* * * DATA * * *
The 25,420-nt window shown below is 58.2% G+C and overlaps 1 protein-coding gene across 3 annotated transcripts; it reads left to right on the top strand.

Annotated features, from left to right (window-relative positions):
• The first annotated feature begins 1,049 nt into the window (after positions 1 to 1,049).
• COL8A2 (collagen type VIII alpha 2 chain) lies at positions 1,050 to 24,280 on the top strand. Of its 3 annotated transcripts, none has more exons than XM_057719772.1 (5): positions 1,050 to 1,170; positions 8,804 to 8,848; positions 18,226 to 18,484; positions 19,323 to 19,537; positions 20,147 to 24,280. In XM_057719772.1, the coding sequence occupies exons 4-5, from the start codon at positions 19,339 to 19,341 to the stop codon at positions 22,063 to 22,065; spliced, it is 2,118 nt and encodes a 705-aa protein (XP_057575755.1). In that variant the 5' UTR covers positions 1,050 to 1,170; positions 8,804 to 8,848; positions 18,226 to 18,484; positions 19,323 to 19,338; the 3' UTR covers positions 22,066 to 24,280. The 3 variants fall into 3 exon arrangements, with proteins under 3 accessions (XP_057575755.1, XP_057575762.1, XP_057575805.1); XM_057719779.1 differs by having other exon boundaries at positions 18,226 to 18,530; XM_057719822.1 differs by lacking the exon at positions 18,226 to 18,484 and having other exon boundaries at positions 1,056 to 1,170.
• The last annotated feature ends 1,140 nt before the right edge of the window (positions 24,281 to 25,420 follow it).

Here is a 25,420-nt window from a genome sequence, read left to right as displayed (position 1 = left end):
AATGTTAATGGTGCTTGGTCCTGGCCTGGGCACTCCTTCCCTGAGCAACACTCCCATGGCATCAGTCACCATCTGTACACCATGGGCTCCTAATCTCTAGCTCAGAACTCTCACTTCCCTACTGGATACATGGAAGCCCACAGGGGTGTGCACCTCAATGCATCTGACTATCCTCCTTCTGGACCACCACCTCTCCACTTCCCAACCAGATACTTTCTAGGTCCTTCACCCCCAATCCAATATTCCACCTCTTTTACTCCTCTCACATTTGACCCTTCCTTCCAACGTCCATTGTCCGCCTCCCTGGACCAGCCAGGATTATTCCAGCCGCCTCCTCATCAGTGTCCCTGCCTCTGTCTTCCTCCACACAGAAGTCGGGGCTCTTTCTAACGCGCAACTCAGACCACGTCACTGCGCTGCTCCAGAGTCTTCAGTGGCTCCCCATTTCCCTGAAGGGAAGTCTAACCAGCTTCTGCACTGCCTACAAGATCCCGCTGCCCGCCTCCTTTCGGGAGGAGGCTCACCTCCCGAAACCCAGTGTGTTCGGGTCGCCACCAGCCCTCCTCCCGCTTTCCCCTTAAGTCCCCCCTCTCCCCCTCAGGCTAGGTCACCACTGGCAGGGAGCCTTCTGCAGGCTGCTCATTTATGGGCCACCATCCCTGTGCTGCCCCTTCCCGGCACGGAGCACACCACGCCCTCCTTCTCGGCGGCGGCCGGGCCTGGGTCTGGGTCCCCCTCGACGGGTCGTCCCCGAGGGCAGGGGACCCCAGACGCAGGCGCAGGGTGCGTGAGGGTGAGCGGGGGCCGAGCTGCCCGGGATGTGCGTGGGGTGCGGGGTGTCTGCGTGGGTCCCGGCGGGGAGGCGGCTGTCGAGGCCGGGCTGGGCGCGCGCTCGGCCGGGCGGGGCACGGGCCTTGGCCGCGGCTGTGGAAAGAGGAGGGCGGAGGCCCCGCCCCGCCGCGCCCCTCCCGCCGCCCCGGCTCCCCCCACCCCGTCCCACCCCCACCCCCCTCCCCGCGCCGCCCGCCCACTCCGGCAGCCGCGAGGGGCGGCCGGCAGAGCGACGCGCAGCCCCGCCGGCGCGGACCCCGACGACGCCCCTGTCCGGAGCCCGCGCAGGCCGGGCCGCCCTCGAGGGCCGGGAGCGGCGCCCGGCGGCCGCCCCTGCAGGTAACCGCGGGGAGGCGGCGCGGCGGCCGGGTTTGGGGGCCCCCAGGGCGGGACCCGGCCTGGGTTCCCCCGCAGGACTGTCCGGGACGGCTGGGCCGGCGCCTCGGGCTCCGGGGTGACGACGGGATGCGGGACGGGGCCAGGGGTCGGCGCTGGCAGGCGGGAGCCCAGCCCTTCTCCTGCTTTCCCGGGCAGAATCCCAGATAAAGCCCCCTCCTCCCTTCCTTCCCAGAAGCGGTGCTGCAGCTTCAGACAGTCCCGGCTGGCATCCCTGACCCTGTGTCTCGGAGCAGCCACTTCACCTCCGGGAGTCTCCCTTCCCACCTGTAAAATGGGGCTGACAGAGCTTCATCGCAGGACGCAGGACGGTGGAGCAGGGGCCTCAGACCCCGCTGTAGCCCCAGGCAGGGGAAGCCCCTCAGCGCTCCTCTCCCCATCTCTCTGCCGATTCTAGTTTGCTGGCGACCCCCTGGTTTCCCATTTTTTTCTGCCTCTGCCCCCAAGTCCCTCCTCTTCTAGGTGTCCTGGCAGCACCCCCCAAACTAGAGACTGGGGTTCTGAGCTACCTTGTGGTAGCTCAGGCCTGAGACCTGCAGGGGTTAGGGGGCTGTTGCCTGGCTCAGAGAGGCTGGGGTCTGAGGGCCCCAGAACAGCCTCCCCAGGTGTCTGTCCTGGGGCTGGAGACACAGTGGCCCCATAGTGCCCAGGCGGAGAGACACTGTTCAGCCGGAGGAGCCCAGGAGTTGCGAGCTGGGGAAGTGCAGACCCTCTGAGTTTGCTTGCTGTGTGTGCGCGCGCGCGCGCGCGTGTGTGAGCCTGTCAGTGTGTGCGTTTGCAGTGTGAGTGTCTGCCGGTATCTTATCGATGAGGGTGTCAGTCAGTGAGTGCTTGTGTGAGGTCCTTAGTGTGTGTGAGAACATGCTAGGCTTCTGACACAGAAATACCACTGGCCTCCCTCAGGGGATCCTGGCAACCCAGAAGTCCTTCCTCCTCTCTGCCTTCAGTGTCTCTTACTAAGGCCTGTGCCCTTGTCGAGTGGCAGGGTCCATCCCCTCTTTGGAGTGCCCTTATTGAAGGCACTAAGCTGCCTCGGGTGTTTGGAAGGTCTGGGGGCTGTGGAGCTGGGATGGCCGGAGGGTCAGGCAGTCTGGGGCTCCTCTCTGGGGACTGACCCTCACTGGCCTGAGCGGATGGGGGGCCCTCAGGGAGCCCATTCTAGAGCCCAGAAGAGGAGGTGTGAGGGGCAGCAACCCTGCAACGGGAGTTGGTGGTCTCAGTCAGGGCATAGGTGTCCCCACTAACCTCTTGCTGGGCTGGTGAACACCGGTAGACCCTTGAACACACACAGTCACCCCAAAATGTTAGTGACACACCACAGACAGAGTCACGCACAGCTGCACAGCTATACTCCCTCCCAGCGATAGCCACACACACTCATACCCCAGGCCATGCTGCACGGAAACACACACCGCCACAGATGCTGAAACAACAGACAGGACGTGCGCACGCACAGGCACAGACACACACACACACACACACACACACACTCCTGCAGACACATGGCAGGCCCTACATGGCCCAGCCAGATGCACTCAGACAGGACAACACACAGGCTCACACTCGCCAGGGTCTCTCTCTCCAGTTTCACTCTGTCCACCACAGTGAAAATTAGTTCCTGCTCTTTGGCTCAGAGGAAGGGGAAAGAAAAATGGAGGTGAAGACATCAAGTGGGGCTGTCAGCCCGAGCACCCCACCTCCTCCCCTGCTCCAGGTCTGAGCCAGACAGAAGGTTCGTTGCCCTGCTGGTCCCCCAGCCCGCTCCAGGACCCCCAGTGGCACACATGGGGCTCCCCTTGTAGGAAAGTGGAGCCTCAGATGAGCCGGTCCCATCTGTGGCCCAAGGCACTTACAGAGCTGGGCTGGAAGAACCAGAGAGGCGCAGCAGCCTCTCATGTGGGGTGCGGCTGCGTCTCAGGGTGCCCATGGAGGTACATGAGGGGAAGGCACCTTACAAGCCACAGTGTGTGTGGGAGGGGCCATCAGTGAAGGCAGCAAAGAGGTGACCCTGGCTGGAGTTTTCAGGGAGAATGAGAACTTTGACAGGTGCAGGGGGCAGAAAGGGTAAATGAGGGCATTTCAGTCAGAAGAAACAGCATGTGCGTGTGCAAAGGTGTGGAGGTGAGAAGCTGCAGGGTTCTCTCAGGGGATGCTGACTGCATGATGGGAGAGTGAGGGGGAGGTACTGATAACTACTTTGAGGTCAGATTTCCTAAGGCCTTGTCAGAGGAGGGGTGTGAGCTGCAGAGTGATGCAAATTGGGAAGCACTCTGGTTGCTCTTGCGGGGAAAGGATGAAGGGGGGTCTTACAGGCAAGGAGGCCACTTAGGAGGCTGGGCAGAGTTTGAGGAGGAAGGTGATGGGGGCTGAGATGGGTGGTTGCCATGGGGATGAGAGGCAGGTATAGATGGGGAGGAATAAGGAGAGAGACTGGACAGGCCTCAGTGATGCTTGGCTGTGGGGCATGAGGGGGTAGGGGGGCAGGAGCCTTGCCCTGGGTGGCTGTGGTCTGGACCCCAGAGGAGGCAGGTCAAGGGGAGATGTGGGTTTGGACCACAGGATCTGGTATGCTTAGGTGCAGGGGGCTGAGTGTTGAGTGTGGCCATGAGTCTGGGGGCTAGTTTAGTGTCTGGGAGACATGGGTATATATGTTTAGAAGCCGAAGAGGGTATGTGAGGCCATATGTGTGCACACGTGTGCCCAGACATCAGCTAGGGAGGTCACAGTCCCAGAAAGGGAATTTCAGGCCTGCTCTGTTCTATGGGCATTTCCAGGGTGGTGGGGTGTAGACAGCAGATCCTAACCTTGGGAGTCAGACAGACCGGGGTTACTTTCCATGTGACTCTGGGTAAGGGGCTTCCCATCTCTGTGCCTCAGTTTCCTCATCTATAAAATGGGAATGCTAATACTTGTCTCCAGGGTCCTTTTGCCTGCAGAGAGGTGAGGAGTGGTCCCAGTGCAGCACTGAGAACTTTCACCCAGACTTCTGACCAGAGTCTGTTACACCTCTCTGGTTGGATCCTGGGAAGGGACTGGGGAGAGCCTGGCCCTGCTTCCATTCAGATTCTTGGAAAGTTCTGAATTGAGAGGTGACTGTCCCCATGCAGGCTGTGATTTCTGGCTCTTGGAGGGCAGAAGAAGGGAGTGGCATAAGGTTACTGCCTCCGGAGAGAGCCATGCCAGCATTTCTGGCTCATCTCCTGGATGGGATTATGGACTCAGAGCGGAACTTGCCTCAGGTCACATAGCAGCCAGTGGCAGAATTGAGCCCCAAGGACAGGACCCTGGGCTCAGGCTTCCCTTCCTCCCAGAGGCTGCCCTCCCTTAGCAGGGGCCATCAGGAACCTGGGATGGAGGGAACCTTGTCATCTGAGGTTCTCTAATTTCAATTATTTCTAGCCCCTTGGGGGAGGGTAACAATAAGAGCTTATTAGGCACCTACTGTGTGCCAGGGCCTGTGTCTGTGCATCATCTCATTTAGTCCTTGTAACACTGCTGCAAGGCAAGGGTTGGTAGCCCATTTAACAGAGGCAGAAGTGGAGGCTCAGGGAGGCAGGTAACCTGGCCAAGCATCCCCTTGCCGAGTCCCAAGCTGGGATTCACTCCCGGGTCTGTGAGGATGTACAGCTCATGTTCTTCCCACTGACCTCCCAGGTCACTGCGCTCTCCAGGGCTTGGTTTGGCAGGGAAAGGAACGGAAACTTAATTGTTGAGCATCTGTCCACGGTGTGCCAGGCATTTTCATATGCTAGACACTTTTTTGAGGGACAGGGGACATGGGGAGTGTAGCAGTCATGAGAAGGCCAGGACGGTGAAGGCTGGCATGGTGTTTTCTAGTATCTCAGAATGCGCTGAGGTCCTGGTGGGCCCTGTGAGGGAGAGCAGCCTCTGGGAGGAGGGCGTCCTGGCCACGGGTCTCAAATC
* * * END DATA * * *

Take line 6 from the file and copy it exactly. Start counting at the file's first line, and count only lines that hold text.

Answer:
Here is a 25,420-nt window from a genome sequence, read left to right as displayed (position 1 = left end):